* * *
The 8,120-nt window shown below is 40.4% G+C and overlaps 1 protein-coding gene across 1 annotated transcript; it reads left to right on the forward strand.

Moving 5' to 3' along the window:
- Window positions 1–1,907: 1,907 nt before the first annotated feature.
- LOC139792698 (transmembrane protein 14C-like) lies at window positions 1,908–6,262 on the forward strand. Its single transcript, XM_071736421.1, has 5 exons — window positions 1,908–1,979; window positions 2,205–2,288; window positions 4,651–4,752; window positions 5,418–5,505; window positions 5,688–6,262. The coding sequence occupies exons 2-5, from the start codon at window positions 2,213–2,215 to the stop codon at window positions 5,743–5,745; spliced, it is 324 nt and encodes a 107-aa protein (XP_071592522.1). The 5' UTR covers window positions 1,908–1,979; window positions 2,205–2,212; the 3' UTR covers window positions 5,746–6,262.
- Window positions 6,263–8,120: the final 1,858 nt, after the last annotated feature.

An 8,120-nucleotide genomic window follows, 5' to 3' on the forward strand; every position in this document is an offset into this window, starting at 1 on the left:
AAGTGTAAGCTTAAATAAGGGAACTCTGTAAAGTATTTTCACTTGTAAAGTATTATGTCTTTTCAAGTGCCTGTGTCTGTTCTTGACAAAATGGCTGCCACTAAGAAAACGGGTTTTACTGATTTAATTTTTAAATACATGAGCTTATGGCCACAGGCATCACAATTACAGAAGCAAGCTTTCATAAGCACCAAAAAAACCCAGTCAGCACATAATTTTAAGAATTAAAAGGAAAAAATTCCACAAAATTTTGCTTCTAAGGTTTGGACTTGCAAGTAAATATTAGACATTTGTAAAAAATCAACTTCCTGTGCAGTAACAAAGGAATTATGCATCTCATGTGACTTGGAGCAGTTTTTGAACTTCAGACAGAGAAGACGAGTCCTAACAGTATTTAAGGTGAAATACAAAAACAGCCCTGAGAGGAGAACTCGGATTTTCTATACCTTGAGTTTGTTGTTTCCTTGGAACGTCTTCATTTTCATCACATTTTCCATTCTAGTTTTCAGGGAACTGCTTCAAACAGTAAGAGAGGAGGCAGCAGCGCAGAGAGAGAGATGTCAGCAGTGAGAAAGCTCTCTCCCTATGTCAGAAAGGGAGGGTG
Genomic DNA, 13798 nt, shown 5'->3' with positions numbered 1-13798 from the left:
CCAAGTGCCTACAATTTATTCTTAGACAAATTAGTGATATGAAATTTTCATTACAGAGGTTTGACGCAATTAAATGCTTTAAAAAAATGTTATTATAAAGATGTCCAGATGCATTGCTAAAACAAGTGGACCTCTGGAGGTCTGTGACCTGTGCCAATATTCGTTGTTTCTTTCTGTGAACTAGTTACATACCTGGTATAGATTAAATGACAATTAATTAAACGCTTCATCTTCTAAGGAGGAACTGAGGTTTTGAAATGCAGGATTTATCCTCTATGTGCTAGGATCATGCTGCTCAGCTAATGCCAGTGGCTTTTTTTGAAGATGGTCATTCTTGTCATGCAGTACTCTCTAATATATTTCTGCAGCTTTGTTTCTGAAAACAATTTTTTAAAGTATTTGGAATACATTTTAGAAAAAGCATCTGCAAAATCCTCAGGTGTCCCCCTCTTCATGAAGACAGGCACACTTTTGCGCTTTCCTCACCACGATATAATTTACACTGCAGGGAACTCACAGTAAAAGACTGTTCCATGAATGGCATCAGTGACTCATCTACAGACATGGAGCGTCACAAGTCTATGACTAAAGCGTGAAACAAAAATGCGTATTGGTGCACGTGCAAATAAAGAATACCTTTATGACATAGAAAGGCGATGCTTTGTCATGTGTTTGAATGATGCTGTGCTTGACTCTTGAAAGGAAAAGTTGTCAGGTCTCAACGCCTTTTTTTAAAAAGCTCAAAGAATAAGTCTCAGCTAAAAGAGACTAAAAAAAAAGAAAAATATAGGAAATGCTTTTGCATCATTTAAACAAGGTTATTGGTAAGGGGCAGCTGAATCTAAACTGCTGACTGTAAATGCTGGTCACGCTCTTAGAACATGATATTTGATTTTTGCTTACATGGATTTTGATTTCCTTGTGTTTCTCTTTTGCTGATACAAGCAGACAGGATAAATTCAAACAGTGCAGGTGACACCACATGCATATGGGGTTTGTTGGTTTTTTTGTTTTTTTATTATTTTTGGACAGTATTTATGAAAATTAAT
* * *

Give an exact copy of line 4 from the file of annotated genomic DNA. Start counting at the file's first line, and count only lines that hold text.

- LOC139792698 (transmembrane protein 14C-like) lies at window positions 1,908–6,262 on the forward strand. Its single transcript, XM_071736421.1, has 5 exons — window positions 1,908–1,979; window positions 2,205–2,288; window positions 4,651–4,752; window positions 5,418–5,505; window positions 5,688–6,262. The coding sequence occupies exons 2-5, from the start codon at window positions 2,213–2,215 to the stop codon at window positions 5,743–5,745; spliced, it is 324 nt and encodes a 107-aa protein (XP_071592522.1). The 5' UTR covers window positions 1,908–1,979; window positions 2,205–2,212; the 3' UTR covers window positions 5,746–6,262.